Centro de Economía Internacional [November 1999].
It should be noted that from this moment, Argentina, Paraguay and Uruguay were renewing their “old” preferences on a quarterly
basis, pending the signing of a new agreement.
The second round of negotiations was held in mid-February 2000, followed by new meetings in March
that finally led to the initialing of the final agreement at the beginning of May. In the text of the
understanding (which was finally formalized in mid-July, and which will be in force for two years after 1
August 2000), the countries reaffirmed their intention of continuing negotiations for an Economic
Complementarity Agreement between the Andean Community and MERCOSUR members, with a view to
creating a free trade area between the two sub-regional groups.
In parallel, there was explicit agreement on the validity of the norms established in LAIA Res. 70 on
safeguards, including a dispute settlement system that establishes three negotiating institutions: reciprocal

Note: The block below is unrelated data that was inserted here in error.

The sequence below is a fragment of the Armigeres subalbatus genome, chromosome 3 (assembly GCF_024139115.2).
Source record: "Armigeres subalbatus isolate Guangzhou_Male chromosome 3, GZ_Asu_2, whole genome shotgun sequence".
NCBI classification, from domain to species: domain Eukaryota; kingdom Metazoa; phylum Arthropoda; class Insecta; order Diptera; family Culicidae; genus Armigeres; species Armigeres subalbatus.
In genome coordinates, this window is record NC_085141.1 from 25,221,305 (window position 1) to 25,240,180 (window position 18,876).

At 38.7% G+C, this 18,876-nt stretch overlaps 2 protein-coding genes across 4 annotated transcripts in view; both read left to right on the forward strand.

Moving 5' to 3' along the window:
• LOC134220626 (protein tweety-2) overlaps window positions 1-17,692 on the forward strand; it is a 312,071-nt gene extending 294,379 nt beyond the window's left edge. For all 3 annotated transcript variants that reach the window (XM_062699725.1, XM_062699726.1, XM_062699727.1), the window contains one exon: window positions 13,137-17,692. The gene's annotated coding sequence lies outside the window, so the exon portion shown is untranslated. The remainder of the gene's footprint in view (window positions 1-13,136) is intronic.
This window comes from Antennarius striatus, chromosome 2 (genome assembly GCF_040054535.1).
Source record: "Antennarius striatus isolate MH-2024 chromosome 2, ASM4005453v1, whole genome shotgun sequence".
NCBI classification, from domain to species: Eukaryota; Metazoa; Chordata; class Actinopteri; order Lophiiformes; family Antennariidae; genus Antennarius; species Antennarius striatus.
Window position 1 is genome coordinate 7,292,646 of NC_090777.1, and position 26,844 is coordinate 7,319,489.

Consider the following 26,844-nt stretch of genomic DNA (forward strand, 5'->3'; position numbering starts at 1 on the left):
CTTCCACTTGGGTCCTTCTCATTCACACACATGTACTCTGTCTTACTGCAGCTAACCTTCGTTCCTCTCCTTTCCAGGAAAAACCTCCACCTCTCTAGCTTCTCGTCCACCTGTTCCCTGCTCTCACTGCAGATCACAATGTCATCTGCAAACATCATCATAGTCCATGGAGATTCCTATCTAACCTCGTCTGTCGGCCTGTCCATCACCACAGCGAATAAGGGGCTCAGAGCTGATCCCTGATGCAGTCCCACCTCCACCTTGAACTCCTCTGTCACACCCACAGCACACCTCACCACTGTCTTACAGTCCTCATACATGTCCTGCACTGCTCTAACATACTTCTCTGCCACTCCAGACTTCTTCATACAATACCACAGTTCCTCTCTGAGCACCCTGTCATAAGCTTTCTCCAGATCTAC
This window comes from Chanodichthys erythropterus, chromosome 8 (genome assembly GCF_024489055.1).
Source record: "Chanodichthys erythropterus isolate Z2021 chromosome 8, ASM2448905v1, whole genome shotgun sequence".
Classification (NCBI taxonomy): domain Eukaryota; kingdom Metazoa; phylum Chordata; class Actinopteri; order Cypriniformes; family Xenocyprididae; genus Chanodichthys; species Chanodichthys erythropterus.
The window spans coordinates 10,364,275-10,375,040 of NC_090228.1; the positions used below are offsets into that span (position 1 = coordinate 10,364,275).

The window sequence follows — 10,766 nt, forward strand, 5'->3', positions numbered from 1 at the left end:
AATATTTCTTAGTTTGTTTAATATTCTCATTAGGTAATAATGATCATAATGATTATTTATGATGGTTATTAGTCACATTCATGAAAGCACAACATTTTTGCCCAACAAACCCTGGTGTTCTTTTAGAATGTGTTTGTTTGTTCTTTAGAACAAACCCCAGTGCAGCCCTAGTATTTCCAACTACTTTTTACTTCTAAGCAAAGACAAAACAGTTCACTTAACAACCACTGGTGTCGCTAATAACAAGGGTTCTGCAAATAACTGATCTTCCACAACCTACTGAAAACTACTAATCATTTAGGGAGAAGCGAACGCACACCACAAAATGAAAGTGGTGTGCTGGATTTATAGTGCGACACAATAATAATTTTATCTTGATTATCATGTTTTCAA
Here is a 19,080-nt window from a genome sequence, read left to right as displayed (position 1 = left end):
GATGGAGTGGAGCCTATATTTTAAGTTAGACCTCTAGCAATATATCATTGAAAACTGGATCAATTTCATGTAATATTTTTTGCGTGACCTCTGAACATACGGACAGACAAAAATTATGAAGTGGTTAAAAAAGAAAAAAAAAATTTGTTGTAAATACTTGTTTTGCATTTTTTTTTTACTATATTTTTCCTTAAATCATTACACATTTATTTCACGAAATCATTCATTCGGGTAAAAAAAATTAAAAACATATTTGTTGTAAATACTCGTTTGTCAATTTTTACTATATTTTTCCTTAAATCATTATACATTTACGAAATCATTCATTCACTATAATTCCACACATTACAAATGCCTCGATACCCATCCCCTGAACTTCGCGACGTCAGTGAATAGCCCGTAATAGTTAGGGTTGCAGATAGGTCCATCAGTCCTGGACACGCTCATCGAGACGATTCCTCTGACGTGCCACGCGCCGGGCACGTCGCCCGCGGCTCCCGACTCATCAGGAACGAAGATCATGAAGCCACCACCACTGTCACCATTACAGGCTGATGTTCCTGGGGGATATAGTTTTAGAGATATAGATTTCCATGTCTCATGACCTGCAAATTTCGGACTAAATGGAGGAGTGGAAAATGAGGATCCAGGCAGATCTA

consultations and direct negotiations, the activities of the Administrative Commission, and the final
intervention of an ad hoc group of experts. Once the dispute has been analyzed, the group will
communicate its conclusions and recommendations to the Administrative Commission, which will issue a
definitive ruling and ensure compliance.
The agreement maintains the market access conditions for products that enjoy preferences under the
existing bilateral accords, although several bilateral preferences will persist; observations (items with
preferences that do not include all the articles within them); and asymmetric preferences. Ecuador was
deemed to be a country of lesser relative economic development, and was therefore granted greater
preferences than the other Andean Community countries for its special list of requests.